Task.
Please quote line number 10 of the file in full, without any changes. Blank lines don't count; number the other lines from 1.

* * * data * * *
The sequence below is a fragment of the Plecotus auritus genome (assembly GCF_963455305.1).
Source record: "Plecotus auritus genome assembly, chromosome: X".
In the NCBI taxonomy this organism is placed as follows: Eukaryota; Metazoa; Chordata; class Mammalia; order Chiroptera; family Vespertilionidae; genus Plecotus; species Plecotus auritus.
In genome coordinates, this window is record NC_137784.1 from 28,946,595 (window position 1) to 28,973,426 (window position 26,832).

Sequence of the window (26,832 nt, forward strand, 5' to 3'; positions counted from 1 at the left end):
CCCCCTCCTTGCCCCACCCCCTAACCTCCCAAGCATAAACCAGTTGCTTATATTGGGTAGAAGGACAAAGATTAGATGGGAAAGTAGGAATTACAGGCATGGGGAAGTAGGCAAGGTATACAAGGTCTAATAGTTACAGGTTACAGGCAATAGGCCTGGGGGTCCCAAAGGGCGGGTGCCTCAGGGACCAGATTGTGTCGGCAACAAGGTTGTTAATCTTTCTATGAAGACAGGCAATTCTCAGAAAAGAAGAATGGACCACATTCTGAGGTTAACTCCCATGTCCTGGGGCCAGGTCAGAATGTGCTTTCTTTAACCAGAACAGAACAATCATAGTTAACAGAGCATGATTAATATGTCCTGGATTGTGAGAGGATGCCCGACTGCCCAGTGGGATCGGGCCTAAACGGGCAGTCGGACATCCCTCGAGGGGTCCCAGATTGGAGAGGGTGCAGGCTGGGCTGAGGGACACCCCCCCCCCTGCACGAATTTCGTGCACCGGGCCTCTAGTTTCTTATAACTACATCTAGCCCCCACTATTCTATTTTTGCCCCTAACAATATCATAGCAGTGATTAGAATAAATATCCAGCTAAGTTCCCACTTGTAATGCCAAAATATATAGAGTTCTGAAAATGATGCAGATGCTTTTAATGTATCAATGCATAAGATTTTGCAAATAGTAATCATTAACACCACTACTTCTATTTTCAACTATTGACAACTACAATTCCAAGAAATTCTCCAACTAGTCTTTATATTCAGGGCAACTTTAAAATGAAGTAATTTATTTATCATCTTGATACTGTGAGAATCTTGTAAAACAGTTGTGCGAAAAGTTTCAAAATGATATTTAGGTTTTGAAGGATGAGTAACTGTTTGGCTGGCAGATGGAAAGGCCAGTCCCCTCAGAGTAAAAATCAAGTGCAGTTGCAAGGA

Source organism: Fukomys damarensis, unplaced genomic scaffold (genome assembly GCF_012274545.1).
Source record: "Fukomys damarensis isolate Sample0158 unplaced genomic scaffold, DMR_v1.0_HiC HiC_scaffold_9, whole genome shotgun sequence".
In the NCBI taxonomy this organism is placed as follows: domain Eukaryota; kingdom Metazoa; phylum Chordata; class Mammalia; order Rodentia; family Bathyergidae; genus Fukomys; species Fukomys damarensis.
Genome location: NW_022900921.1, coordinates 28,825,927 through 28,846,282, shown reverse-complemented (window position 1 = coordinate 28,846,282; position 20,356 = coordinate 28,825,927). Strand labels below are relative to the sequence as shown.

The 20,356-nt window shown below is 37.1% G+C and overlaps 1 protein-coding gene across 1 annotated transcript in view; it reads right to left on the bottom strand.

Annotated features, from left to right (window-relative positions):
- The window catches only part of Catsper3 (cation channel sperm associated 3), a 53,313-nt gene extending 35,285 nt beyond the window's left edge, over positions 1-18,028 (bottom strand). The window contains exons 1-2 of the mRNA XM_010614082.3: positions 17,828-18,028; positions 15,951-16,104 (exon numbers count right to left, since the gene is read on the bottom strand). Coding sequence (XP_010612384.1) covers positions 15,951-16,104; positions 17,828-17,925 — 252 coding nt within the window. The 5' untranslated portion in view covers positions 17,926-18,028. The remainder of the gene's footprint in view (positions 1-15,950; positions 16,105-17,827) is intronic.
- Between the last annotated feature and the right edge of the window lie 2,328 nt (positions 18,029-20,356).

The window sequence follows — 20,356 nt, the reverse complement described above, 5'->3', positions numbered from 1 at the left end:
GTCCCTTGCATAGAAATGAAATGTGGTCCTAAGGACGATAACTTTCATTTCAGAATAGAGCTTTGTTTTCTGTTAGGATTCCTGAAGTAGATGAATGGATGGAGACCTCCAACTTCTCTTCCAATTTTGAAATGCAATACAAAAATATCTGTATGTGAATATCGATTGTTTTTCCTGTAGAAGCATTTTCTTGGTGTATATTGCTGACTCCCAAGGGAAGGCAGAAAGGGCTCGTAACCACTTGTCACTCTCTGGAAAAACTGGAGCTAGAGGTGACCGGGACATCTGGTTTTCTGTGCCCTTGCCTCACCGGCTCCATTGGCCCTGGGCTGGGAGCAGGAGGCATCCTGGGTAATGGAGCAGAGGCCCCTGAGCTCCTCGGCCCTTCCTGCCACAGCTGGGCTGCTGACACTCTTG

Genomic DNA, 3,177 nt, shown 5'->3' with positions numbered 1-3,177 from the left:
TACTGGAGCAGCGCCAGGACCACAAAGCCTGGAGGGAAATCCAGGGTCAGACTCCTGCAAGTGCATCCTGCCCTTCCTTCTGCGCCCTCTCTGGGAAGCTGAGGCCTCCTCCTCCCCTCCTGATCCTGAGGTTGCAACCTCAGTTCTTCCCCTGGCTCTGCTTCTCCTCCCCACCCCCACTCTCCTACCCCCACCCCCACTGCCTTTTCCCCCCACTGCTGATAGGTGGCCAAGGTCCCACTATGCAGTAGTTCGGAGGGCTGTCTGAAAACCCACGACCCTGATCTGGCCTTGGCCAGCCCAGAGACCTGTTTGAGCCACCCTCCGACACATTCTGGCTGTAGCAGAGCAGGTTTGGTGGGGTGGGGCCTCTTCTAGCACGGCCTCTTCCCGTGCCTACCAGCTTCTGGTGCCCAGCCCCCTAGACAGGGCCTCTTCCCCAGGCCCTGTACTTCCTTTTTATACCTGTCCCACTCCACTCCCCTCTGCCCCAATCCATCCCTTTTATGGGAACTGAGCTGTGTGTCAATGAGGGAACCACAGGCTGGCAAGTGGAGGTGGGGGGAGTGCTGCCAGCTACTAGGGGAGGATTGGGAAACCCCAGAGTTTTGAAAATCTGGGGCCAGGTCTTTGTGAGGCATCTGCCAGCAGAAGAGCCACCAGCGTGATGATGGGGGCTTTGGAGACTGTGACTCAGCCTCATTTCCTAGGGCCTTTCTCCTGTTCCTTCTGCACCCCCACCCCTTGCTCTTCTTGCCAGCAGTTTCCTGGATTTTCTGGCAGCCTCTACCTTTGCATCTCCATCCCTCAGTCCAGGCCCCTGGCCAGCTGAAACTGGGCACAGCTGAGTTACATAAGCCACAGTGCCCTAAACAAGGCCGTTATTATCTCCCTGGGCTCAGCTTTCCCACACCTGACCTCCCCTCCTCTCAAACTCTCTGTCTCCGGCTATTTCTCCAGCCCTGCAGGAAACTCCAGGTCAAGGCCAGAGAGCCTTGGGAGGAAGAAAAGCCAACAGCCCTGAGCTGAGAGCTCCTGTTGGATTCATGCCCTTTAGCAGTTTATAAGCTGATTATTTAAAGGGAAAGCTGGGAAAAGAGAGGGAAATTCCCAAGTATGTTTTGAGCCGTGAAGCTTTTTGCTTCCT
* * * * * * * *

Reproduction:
Genome location: NW_022900921.1, coordinates 28,825,927 through 28,846,282, shown reverse-complemented (window position 1 = coordinate 28,846,282; position 20,356 = coordinate 28,825,927). Strand labels below are relative to the sequence as shown.